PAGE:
If Jesus Christ had never been born again, could you and I have ever been born again? No. But he was born again, from the world of righteousness into the world of sin; that we might be born again, from the world of sin into the world of righteousness. He was born again, and was made partaker of the human nature, that we might be born again, and so made partakers of the divine nature. He was born again, unto earth, unto sin, and unto man, that we might be born again unto heaven, unto righteousness, and unto God.” — Review and Herald, Aug. 1, 1899 (Lessons on Faith p. 154.)
JAMES EDSON WHITE — (Second son of James and Ellen White)
“The angels, therefore, are created beings, necessarily of a lower order than their Creator. Christ is the only being begotten of the Father.” — Past, Present and Future, 1909, p. 52.
J.M. STEPHENSON — “To be the only begotten Son of God must be understood in a different sense than to be a Son by creation; for in that sense all the creatures he has made are sons. Nor can it refer to his miraculous conception, with the virgin Mary, by the Holy Ghost; because he is represented by this endearing title more than four thousand years before his advent in the village of Bethlehem. Moreover, he is represented as being exalted far above the highest orders of men and angels in his primeval nature. He must therefore be understood as being the Son of God in a much higher sense than any other being. His being the only begotten of the Father supposes that none except him were thus begotten; hence he is, in truth and verity the only begotten Son of God; and as such he must be Divine; that is, be a partaker of the Divine nature.
This term expresses his highest, and most exalted nature… “The idea of Father and Son supposes priority of the existence of the one, and the subsequent existence of the other. To say that the Son is as old as his Father, is a palpable contradiction of terms. It is a natural impossibility for the Father to be as young as the Son, or the Son to be as old as the Father. If it be said that this term is only used in an accommodated sense, it still remains to be accounted for, why the Father should use as the uniform title of the highest, and most endearing relation between himself and our Lord, a term which, in its uniform signification, would contradict the very idea he wished to convey. If the inspired writers had wished to convey the idea of the co-etaneous existence, and eternity of the Father and Son, they could not possibly have used more incompatible terms. And of this, Trinitarians, had the honesty to acknowledge, in the conclusion of his work on the Son-ship of Christ, that, ‘in the order of nature, the Father must have existed Before the Son.'” — Review and Herald, Nov. 14, 1854.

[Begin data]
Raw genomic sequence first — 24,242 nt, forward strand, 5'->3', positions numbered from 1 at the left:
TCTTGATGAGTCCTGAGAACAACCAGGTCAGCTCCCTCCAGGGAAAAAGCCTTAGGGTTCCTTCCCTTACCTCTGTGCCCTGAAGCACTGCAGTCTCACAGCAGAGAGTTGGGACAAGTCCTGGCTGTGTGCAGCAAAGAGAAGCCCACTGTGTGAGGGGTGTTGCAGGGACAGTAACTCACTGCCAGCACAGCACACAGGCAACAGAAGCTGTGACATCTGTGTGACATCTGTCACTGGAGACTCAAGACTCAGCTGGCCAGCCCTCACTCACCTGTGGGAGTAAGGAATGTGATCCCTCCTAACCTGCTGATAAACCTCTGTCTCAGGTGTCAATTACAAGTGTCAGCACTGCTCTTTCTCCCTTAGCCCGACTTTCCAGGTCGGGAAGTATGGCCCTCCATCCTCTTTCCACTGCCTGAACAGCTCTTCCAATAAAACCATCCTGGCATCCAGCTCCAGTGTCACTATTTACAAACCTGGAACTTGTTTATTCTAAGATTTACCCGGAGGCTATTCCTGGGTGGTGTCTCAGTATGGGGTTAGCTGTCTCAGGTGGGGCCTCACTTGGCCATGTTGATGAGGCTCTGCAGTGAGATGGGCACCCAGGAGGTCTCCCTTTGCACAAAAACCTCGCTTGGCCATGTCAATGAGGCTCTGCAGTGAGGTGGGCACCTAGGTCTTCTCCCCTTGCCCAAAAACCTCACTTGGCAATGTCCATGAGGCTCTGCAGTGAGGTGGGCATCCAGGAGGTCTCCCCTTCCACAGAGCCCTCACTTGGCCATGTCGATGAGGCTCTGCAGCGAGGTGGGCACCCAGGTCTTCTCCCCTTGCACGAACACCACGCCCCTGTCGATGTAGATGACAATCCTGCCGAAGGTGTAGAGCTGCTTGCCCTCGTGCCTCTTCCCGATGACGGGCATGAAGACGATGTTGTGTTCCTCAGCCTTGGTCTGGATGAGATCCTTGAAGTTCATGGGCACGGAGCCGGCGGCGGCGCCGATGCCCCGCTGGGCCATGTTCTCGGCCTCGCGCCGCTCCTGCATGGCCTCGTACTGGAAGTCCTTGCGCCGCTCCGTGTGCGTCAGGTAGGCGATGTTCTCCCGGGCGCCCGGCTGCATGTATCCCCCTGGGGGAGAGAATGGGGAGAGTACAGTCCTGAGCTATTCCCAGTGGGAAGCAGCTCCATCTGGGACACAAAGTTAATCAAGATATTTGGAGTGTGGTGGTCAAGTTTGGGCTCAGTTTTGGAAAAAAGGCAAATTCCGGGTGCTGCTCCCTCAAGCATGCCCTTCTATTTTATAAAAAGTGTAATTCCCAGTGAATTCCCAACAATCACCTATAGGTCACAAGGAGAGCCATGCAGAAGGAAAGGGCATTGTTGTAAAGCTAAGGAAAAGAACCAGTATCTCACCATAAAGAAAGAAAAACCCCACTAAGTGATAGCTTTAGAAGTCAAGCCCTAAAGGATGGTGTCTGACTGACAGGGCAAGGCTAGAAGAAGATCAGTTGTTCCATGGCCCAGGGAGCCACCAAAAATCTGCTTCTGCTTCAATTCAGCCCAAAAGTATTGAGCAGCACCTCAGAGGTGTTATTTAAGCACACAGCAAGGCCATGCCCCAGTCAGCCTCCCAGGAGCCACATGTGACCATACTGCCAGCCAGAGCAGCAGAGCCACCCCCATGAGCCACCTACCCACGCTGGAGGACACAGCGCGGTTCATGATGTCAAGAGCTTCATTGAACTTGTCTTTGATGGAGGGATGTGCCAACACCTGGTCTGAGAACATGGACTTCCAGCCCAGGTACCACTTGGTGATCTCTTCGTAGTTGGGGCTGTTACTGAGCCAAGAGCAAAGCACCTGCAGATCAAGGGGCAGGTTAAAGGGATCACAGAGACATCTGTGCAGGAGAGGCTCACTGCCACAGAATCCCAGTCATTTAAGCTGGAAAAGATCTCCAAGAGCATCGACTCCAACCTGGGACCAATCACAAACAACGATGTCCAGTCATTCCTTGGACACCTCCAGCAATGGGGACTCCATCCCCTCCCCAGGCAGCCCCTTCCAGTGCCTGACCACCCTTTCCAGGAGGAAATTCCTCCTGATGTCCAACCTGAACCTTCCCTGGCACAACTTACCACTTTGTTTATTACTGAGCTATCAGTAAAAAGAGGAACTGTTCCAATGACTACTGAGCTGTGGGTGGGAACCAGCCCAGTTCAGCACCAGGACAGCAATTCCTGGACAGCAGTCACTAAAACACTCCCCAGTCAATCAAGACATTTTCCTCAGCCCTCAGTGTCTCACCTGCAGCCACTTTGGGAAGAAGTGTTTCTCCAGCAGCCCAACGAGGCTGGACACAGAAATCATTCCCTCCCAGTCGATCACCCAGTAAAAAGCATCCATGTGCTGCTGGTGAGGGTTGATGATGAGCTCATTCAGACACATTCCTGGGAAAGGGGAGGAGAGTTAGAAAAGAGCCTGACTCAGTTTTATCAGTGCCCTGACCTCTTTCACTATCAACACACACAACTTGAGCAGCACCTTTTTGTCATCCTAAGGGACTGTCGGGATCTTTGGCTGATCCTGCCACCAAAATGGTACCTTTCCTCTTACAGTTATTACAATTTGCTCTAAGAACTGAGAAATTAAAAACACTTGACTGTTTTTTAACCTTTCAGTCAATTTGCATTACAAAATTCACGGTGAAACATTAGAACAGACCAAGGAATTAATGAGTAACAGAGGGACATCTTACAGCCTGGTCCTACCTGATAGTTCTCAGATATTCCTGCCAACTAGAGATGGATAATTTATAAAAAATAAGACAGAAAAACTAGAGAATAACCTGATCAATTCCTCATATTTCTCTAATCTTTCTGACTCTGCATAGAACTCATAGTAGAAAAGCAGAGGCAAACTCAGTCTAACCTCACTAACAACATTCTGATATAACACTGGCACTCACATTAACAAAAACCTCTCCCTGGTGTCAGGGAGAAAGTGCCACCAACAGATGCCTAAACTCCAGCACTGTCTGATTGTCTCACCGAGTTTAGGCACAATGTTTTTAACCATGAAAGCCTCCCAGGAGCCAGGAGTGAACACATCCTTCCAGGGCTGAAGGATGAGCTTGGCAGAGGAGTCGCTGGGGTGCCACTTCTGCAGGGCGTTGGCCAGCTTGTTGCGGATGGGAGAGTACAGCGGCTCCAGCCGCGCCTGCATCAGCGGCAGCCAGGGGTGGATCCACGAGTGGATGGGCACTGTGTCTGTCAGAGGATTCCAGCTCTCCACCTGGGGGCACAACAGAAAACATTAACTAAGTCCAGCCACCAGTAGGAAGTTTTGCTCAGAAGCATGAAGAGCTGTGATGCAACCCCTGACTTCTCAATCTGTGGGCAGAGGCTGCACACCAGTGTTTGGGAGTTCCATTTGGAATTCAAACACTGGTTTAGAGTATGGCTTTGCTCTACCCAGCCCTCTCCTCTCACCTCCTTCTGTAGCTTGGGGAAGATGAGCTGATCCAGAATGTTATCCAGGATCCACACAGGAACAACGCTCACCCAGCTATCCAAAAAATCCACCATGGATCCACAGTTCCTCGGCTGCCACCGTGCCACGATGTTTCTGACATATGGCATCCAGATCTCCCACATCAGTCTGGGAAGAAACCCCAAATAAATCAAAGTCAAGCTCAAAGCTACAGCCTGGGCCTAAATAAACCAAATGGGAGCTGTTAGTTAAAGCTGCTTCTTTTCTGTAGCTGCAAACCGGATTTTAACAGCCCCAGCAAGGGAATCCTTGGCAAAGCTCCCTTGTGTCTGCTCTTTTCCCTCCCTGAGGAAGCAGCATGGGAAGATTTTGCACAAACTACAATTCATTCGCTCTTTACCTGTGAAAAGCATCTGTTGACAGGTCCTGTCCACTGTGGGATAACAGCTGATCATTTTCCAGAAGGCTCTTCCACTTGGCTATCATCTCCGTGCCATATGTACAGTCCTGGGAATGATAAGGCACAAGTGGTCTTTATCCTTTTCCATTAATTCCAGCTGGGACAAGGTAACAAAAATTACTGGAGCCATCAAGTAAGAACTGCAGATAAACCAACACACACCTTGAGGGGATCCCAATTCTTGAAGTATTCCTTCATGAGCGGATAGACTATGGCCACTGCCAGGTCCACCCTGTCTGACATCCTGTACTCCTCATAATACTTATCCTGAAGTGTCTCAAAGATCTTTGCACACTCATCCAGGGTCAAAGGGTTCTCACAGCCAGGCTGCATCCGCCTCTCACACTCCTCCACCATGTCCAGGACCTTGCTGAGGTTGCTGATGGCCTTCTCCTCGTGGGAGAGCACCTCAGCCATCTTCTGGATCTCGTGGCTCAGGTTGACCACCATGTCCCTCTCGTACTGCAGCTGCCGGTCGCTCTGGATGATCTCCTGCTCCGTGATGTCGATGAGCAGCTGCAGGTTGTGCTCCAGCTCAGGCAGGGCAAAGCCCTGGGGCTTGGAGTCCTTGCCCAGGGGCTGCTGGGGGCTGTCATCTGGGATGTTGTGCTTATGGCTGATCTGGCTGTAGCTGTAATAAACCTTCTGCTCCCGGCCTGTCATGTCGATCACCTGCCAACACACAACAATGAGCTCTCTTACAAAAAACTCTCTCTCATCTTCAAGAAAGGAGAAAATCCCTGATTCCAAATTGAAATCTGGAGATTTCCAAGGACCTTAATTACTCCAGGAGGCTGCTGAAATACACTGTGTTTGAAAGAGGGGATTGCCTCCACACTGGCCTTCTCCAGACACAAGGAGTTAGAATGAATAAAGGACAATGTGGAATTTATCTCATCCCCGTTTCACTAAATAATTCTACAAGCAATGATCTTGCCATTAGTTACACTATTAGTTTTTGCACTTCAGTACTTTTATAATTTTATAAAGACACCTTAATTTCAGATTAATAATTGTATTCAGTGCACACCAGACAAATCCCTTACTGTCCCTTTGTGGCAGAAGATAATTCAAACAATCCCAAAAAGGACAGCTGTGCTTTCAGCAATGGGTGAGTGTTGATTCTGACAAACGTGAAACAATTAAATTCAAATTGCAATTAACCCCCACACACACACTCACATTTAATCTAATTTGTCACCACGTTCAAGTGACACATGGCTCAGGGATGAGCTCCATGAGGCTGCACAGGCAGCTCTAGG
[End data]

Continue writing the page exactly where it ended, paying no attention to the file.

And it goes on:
D.M. CANRIGHT — “‘For God so loved the world that he gave his only begotten Son,’ &c. According to this, Jesus Christ is begotten of God in a sense that no other being is; else he could not be his only begotten Son. Angels are called sons of God, and so are righteous men; but Christ is his Son in a higher sense, in a closer relation, than either of these. God made men and angels out of materials already created. He is the author of their existence, their Creator, hence their Father. But Jesus Christ was begotten of the Father’s own substance. He was not created out of material as the angels and other creatures were. He is truly and emphatically the ‘Son of God,’…Heb.1:1-8 quoted.
“By this we see that a very plain and great distinction is made between the Son and all the angels. They are all commanded to worship him. No created being can ever be worthy of worship, however high he may be, neither would it be right nor just for God to bid one order of his creatures to worship another. Divinity alone is worthy of worship, and to worship anything else would be idolatry. Hence Paul places Christ far above the angels, and makes a striking contrast between them.” — Review and Herald, June 18, 1867.
R.F. COTTRELL — “Men have gone to opposite extremes in the discussion of the doctrine of the Trinity. Some have made Christ a mere man, commencing his existence at his birth in Bethlehem; others have not been satisfied with holding him to be what the Scriptures so clearly reveal him, the pre-existing Son of God, but have made him the ‘God and Father’ of himself.” — Review and Herald, July 6, 1869.
“But if I am asked what I think of Jesus Christ, my reply is, ‘I believe all that the Scriptures say of him. If the testimony represents him as being in glory with the Father before the world was, I believe it. If it is said that he was in the beginning with God, that he was God, that all things were made by him and for him, and that without him was not anything made that was made, I believe it. If the Scriptures say he is the Son of God, I believe it. If it is declared that the Father sent his Son into the world, I believe he had a Son to send…
“It may be objected, If the Father and the Son are two distinct beings, do you not, in worshipping the Son and calling him God, break the first commandment of the decalogue? “No; it is the Father’s will ‘That all men should honor the Son, even as they honor the Father.’ We cannot break the commandment and dishonor God by obeying him. The Fathers says of the Son, ‘Let all the angels of God worship him.’ Should angels refuse to worship the Son, they would rebel against the Father. Children inherit the name of their Father. The Son of God ‘hath by inheritance obtained a more excellent name than’ the angels. That name is the name of his Father. The Father says to the Son, ‘Thy throne, O God, is forever and ever.’ Heb.1. The Son is called ‘The mighty God.’ Isa. 9:6. And when he comes again to earth his waiting people will exclaim, ‘This is our God.’ Isa. 25:9.